Sunday, March 15, 2009

Guest Nose: Neesha Meminger

The main character in Shine, Coconut Moon doesn't have any insecurities in the looks department, but she does feel very insecure about not knowing who she is. It's an "inside-out" sort of thing. She's fine on the outside, but there's nothing of substance for her on the inside, and that's what she sets out to discover.

For me, personally, the issue as a teen was always hair. Body hair. I'm not super hairy, but I do remember one of my male cousins saying when I was thirteen, "You're a girl. You're not supposed to have a mustache." Obviously, I was devastated, but at the time, I retorted, "You're just jealous because you haven't started puberty yet!"

This experience, however, really shaped the single, biggest insecurity I had all throughout high school. It wasn't until much later that I realized I'm not particularly hairy. And that many of the places i was waxing looked exactly the same pre-waxing as they did post-waxing. It was such an amazing and liberating experience to allow myself to be exactly as I was without worrying anymore, but also to see that it's all so subjective -- this whole beauty thing. Much of it is often not even remotely based in reality.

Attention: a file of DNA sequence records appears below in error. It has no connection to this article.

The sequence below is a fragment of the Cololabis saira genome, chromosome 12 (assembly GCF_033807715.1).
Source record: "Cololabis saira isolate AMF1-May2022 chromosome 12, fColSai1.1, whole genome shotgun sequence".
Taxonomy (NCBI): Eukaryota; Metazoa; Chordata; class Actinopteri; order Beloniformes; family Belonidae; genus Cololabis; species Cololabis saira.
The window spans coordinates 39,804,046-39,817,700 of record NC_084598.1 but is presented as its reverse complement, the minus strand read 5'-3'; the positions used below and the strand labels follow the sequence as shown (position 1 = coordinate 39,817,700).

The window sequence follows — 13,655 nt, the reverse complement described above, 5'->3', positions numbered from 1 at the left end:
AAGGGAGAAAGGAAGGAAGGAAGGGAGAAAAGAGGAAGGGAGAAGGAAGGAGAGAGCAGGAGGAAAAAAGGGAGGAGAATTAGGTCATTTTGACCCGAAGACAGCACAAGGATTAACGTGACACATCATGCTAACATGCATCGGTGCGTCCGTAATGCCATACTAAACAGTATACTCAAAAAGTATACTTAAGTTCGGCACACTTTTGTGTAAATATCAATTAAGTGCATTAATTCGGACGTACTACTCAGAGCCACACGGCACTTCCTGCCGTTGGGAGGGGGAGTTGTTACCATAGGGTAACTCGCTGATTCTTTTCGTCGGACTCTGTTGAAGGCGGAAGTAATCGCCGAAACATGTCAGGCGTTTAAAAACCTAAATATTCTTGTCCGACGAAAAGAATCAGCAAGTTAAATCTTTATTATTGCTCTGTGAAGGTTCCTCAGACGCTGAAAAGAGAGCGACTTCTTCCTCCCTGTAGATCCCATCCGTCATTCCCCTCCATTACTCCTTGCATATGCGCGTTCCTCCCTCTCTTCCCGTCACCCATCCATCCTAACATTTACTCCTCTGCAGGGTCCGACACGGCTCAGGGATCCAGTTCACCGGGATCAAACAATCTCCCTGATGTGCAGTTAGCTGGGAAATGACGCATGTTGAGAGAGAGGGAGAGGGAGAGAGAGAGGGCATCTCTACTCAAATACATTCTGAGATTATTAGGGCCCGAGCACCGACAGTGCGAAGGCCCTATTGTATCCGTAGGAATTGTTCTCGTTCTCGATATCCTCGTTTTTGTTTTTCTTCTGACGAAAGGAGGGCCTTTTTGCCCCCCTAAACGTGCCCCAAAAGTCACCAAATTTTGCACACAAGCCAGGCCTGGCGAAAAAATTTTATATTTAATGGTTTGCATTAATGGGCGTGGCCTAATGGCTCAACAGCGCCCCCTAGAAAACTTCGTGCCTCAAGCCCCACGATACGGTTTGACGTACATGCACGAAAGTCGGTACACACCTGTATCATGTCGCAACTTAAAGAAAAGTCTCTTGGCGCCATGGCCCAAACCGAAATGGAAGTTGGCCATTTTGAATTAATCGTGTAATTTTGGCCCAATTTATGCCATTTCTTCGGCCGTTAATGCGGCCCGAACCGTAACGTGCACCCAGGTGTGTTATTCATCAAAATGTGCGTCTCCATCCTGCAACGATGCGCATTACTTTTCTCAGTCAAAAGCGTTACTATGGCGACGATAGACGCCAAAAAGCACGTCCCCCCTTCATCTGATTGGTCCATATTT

About Shine, Coconut Moon

Samar–a.k.a. Sam–is an Indian-American teenager whose mom has kept her away from her old-fashioned family. It's never bothered Sam, who is busy with school, friends, and a demanding boyfriend. But things change after 9/11. A guy in a turban shows up at Sam's house–and turns out to be her uncle. He wants to reconcile the family and teach Sam about her Sikh heritage. Sam is eager, but when boys attack her uncle, chanting "Go back home, Osama!," Sam realizes she could be in danger–and also discovers how dangerous ignorance is. Buy the book on Amazon here. In Canada? Buy the book here.

About Neesha Meminger

Neesha Meminger was born in India, grew up in Canada, and currently lives in New York City with her family. All of her writing explores the inner landscape of her characters, and how it merges or conflicts with the outer. She writes stories of women and girls defining themselves and shaping their own destinies within the confines of their day to day realities. To find out more about Neesha Meminger go to:

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